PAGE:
-rw-r--r--  1 Luis  None    37 abr  7 02:23 my.log

NOTE2: These scripts are in pre-beta release, so they are still buggy and the code is not very clean. Anyway, in my tests with three different Windows 7 computers they seem to be working (mostly) OK.

Brief explanation of the program:

  1. Due to the alias, when performing a sudo command the SUDO.sh script is invoked.
  2. SUDO.sh calls SUDOServer.sh, opening (via SUDOServer.lnk) "sudoserver.py" if needed.
  3. The original sudo command invoked by the user is executed.
  4. Then SUDO.sh calls SUDOServerWatchDogScheduler.sh, that schedules SUDOServerWatchDog.sh for execution after the given time (15 minutes default) to close sudoserver.py.
  5. After the predefined time, SUDOServerWatchDog.sh closes sudoserver.py. If there are any instance of sudo running, it programs itself for new execution after 5 minutes.

To Do:

  • Self installer that creates all the .sh, .cmd and .lnk files automatically.
  • Establish lock file to some other (it is at $TMP/lockfile.lck).
  • Add a configuration script or .config file (for defaults in timeouts, file locations... etc).
  • Add System account behavior (thanks, @Wyatt8740).
  • ¿Change "flock" (internal locking SUDO mode) with "fuser" where appropriate?
  • Suggestions accepted.

Reported Bugs:

  • The bash shell keeps open even after inputing exit if sudoserver.py is running until it closes. Provisional workarounds are welcome.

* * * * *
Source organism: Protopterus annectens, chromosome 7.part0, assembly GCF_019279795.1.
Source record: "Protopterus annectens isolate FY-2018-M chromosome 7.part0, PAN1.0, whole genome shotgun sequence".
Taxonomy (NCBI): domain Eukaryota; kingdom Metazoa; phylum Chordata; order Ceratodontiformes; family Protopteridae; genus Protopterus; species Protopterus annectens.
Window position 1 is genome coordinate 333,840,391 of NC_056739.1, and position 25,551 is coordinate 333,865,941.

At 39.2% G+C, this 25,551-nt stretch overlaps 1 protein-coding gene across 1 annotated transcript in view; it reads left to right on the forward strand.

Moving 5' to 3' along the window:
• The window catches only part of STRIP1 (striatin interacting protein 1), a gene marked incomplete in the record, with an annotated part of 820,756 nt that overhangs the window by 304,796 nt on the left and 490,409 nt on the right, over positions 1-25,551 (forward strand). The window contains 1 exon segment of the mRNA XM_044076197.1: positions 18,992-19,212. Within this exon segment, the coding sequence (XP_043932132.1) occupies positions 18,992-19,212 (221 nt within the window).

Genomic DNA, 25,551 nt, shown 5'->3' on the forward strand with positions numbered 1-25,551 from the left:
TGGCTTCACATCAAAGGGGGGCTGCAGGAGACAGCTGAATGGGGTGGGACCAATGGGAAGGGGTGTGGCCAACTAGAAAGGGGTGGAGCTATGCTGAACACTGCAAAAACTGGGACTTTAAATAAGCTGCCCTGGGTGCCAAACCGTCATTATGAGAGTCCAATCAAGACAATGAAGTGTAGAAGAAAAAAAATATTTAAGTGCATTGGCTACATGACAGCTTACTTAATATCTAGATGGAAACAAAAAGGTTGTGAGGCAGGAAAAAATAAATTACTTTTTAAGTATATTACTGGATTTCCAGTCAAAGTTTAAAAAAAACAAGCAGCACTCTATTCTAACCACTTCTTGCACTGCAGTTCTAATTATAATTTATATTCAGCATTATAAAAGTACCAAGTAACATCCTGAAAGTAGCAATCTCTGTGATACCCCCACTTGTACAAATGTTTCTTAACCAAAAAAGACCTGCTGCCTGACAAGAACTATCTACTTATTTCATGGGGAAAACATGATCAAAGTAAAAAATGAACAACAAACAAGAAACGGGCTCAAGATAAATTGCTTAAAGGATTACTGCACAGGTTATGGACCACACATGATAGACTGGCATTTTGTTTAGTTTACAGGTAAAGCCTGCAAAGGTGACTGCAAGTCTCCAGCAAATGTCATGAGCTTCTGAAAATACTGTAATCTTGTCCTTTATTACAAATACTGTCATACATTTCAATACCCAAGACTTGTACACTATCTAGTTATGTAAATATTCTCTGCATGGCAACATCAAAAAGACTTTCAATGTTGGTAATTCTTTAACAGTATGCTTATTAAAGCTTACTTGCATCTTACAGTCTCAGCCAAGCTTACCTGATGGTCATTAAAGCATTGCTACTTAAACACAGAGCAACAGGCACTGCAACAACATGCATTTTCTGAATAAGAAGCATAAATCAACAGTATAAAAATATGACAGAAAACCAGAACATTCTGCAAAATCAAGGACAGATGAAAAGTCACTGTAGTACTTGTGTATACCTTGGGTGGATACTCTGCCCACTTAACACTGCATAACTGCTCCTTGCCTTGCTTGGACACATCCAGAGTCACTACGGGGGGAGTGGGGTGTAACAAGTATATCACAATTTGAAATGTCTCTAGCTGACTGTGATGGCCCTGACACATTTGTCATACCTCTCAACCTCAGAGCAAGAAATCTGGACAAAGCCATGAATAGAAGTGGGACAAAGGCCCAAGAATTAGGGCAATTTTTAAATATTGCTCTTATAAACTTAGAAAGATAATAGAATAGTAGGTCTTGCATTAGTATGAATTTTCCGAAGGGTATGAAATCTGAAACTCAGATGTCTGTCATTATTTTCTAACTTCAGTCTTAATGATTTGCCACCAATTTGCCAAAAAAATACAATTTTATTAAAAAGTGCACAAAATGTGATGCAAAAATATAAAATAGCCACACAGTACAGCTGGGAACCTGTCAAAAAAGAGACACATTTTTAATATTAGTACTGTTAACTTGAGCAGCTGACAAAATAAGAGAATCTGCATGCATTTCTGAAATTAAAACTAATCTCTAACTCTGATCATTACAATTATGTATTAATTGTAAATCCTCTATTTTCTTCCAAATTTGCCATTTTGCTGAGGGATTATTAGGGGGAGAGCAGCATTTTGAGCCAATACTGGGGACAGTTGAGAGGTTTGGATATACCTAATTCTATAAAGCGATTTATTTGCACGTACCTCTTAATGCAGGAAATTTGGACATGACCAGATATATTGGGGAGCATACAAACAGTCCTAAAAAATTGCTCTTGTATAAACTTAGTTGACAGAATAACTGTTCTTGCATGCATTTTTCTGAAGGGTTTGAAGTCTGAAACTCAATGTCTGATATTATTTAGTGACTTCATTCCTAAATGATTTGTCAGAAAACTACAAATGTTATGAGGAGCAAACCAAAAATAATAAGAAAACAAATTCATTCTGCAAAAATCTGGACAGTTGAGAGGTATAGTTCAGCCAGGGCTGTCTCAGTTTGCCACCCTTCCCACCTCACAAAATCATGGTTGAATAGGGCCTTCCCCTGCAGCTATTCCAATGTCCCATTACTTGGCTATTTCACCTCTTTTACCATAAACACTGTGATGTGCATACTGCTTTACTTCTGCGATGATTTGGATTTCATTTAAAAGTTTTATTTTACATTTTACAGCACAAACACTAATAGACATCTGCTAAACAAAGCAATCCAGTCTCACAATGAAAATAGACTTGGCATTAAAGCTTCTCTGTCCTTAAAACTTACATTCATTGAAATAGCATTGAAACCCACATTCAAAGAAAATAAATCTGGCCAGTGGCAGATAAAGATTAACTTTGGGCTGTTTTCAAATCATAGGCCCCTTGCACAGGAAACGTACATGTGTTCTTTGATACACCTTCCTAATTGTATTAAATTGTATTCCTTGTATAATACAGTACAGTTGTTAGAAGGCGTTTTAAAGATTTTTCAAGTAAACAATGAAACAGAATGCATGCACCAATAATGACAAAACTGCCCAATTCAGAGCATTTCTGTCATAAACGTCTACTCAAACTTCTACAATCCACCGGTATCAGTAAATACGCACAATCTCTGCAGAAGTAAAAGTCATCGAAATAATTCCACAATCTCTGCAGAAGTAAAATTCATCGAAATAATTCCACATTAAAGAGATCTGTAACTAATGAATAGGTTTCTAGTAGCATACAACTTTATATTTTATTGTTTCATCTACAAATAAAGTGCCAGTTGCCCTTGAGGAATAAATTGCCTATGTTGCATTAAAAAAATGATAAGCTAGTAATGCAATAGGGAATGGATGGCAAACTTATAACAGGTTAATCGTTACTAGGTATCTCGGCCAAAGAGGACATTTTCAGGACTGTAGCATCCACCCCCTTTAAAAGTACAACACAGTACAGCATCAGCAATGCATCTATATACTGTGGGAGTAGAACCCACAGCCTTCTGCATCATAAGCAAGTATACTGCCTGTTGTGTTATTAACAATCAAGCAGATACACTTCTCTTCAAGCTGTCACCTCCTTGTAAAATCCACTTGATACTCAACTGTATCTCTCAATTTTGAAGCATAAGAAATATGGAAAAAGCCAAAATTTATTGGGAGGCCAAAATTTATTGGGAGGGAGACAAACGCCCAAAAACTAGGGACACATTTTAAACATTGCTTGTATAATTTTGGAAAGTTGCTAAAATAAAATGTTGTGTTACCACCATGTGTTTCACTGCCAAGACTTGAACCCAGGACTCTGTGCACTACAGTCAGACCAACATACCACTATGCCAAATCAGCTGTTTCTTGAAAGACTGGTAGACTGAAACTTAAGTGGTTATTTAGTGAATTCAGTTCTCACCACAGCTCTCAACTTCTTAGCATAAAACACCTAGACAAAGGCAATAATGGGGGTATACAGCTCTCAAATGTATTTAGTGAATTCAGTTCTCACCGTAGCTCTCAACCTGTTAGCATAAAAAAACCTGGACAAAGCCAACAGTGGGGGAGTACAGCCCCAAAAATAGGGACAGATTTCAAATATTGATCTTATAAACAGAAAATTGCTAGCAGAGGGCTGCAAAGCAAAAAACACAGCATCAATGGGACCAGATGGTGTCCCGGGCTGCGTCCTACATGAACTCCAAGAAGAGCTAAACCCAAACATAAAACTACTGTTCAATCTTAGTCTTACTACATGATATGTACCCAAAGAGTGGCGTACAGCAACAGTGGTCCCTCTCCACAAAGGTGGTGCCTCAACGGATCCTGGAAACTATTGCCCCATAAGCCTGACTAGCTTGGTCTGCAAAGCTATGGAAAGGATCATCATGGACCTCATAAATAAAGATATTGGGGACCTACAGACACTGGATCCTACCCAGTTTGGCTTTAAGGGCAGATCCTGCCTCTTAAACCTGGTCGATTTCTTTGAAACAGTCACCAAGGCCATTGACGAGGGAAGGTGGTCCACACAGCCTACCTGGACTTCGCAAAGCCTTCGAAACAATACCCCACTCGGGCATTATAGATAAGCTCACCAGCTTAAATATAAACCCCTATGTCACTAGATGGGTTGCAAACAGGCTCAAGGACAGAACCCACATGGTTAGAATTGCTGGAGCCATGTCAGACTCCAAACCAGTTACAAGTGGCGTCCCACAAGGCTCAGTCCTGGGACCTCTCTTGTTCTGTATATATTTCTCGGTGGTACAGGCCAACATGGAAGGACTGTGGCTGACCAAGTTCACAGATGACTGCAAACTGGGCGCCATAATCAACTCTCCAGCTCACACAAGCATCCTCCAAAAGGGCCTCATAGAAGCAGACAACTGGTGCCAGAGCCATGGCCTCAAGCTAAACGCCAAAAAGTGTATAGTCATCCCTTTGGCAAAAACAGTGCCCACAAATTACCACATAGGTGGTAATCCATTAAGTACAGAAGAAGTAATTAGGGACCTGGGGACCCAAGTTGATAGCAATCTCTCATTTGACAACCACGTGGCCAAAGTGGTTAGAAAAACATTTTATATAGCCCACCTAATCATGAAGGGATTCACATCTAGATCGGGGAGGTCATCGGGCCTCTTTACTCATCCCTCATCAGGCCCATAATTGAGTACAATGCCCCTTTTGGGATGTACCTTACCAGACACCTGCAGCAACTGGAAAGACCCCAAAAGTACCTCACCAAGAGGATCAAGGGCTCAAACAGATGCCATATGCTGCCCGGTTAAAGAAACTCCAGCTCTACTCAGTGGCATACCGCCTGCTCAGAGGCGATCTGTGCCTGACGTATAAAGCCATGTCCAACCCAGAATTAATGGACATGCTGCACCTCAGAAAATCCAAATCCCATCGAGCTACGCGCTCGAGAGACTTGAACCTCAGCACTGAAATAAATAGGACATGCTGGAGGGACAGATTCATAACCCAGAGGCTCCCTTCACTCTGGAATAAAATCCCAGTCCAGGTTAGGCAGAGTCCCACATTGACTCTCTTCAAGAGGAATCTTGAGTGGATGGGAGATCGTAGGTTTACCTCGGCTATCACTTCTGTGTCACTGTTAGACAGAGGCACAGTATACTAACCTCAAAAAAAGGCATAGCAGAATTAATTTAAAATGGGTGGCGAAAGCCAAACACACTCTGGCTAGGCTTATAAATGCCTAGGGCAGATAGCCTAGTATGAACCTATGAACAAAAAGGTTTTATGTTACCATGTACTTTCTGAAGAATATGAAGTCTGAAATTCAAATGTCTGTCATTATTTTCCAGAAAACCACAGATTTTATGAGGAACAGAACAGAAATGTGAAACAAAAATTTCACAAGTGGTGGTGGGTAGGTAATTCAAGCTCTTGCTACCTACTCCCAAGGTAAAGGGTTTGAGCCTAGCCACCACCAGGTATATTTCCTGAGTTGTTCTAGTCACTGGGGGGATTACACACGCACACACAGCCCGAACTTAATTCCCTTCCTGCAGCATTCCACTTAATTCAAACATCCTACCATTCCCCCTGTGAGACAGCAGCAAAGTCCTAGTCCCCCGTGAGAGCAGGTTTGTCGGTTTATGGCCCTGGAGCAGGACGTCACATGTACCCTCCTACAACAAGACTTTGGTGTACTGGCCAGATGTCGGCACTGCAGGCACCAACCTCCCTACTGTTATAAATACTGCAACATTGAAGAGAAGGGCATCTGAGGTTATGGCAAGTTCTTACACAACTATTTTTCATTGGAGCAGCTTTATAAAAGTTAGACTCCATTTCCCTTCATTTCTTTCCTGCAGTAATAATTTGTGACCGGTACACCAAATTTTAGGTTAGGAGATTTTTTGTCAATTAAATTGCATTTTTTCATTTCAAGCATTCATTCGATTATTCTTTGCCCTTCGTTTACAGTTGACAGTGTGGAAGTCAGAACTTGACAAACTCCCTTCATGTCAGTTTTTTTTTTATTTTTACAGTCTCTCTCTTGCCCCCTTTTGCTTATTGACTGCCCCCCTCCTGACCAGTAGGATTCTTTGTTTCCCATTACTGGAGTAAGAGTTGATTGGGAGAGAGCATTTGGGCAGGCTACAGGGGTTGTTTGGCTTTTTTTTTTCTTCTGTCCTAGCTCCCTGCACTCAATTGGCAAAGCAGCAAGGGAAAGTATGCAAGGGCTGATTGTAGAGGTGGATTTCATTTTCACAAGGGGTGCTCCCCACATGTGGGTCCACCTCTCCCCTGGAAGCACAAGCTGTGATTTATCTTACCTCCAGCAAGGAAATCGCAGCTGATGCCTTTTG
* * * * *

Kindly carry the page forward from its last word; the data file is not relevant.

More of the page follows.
I hope someone will use the long hours programming I have dedicated to TOUACExt.
Enhancements and corrections accepted.
Suggestions about where should I go publishing the code to stop nagging this forum accepted too ;-) .

Sorry for the long post. I don't have much free time, and this project was about disappear on my closet (maybe for years, who knows?).

| improve this answer | |
  • 2
    If you want feedback on your code, post it on codereview.stackexchange.com. (The usage notes and examples are good to have here) – Ben Voigt Apr 14 '14 at 2:22
  • Thanks, @BenVoigt, I didn't know. Please a question: if I do, I think most of the post should be a duplicate of this answer. Will that be considered cross-posting? – Sopalajo de Arrierez Apr 14 '14 at 9:36
  • 1
    Make sure to link them to each other. The harm in crossposting is that people duplicate effort. If they're linked, that's not such a problem – Ben Voigt Apr 14 '14 at 15:17
  • This is a very good solution. If it did not require python, I would use it. I have a personal, deep loathing for python. It is a nice language, but for personal reasons more than anything, I dislike it. Still, since almost no one else hates python, and my hatred is irrational, I upvoted your solution, since it is closer to the real thing than mine. – Wyatt8740 Apr 30 '14 at 2:26
  • 1
    Thanks, @CharlesRobertoCanato . Maybe you could give me the details at the chat, in order to solve it? Chat Room "TOUACExt - SuDo for Windows" : chat.stackexchange.com/rooms/56716/touacext-sudo-for-windows – Sopalajo de Arrierez Apr 7 '17 at 12:12